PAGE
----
See Also

As it appears that Mr Howarth considers Cllr Hipkin’s article defamatory I cannot republish it here without almost certainly receiving a take-down request and request to apologise (along with a lawyer’s bill) myself. Cllr Hipkin’s newsletter is distributed primarily by email and isn’t made available online.

12 comments/updates on “Legal Action by Cambridge MP David Howarth Prompts Apology from Councillor

  1. Chris Howell

    Be interesting to know if the staffing allowance can be used on contractors, or if it can only be used to employ people – my understanding is that the fees office need to approve or check any employment contracts.
    Also be interesting to know if the person ‘contracted’ to give PR advice was also on the payroll of the local Lib Dems around the same time. Just questions to think about…

  2. Richard Taylor Article author

    The “Green Book” rules on using staffing costs for bought in services refers back to the section on the incidental costs allowance suggesting that :

    “Advice for individual Members on self promotion, or PR for individuals or political parties.”

    Is not allowed; if it was considered a “bought in service”.

  3. GF

    That any MP still thinks it’s OK to use this country’s outrageous libel laws is the really worrying thing here. Is Mr. Howarth on the record as supporting a radical reform of England’s libel system? Based on a cursory search, it seems he only wants to make sure “scientific” debate is not affected; political debate be damned?

  4. Richard Taylor Article author

    David Howarth wrote to me within two hours of this article being published. He made a clear request that I should not publish his email and should treat it as private and confidential. I have respected that; but I am publishing my reply:

    Dear Mr Howarth,

    Many thanks for getting in touch.

    From my perspective having received Cllr Hipkin’s apology I was left wondering what your position is. I am surprised and disappointed that you didn’t ask Cllr Hipkin to pass on an assurance from you explaining how your use of public money to employ a press officer was above board rather take legal action.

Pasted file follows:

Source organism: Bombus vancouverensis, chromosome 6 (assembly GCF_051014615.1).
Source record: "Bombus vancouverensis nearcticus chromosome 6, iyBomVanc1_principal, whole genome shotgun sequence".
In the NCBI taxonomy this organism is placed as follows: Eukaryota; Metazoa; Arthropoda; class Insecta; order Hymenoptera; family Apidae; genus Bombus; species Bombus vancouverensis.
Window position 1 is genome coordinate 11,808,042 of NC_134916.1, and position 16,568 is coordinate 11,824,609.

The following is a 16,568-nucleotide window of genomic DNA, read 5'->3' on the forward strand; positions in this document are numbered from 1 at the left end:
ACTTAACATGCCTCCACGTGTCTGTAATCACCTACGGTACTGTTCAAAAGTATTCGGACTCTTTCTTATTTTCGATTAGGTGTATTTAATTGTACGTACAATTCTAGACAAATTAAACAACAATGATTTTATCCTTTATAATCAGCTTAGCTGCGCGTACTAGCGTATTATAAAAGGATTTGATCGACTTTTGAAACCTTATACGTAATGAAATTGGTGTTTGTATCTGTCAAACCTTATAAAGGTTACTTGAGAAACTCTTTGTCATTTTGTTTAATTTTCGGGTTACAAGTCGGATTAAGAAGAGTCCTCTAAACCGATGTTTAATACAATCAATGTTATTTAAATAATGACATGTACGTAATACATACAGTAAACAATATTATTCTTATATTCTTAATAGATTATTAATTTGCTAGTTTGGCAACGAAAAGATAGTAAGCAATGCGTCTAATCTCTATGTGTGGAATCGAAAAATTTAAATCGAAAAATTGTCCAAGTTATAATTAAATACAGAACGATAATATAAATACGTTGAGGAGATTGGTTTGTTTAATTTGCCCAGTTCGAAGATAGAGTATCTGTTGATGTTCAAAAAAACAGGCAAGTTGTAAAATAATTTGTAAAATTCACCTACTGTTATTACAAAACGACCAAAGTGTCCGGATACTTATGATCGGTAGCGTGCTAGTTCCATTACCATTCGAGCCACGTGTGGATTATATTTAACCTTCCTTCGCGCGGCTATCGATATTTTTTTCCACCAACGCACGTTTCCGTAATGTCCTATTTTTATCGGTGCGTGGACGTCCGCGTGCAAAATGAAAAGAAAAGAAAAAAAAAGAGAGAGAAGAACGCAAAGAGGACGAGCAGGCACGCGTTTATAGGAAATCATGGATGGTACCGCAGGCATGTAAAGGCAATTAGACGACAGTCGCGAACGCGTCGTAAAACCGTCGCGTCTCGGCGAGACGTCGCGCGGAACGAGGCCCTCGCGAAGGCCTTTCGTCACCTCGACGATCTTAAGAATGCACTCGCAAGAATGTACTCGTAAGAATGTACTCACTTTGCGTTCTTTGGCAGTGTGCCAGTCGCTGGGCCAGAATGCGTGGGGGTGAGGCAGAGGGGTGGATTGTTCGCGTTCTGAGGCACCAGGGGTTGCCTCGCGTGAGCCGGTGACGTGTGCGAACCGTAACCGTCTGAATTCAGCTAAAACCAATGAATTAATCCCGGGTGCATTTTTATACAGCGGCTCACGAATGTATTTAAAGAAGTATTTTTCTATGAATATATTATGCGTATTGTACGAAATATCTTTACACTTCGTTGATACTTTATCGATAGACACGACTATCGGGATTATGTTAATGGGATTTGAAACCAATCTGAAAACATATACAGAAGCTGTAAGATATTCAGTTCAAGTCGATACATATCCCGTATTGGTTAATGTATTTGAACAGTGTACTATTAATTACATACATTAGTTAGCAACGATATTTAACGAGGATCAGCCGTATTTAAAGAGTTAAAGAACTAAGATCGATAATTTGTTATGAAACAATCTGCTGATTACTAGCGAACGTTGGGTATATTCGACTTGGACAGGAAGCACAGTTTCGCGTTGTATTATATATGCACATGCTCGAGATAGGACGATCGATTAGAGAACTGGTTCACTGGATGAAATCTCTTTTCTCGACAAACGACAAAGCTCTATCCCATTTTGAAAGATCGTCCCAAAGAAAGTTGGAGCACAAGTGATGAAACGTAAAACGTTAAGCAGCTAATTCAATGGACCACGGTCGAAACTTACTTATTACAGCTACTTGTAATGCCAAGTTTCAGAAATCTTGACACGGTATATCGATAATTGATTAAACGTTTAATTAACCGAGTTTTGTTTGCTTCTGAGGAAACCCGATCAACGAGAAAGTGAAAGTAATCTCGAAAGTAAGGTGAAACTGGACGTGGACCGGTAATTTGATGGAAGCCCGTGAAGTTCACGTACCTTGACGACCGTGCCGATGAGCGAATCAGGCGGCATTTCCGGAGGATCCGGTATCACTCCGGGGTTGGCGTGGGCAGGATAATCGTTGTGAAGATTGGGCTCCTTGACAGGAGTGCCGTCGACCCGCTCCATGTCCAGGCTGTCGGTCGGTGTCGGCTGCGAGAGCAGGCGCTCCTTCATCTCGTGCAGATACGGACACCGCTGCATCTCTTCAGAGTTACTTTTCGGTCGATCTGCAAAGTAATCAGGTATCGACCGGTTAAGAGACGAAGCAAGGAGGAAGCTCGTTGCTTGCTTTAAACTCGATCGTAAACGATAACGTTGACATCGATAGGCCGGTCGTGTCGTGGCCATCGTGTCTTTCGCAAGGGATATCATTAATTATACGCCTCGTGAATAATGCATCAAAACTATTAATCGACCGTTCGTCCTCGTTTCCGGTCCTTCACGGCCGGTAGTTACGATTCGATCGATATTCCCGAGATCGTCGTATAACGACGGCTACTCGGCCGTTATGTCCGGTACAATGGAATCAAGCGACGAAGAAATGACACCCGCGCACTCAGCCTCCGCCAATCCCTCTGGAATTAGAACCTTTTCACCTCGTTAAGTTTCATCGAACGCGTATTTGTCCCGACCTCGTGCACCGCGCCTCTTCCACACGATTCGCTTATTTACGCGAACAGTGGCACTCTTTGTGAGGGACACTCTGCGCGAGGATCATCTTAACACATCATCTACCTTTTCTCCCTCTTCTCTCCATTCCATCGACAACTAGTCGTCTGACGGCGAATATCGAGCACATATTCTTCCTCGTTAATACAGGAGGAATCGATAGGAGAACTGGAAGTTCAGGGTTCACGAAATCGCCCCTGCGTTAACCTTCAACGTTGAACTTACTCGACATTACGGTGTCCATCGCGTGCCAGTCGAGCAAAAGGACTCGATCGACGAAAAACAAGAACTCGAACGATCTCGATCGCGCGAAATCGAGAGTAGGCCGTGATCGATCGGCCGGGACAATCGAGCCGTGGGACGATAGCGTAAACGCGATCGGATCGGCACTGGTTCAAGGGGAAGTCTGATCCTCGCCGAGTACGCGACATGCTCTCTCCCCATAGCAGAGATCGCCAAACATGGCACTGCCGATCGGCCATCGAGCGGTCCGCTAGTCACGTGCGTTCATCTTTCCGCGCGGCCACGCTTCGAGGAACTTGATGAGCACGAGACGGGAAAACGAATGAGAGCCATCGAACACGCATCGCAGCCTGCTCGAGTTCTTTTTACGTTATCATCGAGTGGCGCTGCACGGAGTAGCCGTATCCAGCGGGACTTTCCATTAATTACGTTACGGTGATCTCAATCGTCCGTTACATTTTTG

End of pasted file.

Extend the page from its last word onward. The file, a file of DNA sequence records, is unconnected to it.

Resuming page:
From the information available there appear to me to be reasonable questions to be asked. From the published expenses claims it cannot be determined if you employed your press officer directly or if your press officer was a “bought in service”. The published information also does not reveal exactly what the role of your the press officer was. Without those facts being made available I believe it is impossible to ascertain if your use of the staffing allowance to fund your press officer was in line with the rules.

    I am not assuming you’ve done anything wrong. I can see a number of ways that the information which is publicly available could be consistent with a state of affairs entirely compliant with the rules. For example you may have employed Boni Sones directly as a press officer. If that’s the case then the redaction of the invoices appears to have been overzealous as the name person to whom the money was paid isn’t visible, there is only a reference to “Effective Communication Strategies” which doesn’t appear to be a legal entity. Alternatively it may be that you used your “press officer” for something other than self-promotion or PR eg. “articles, reports and speech writing” as Margret Hodge MP claimed when questioned about her expenses claims for PR support.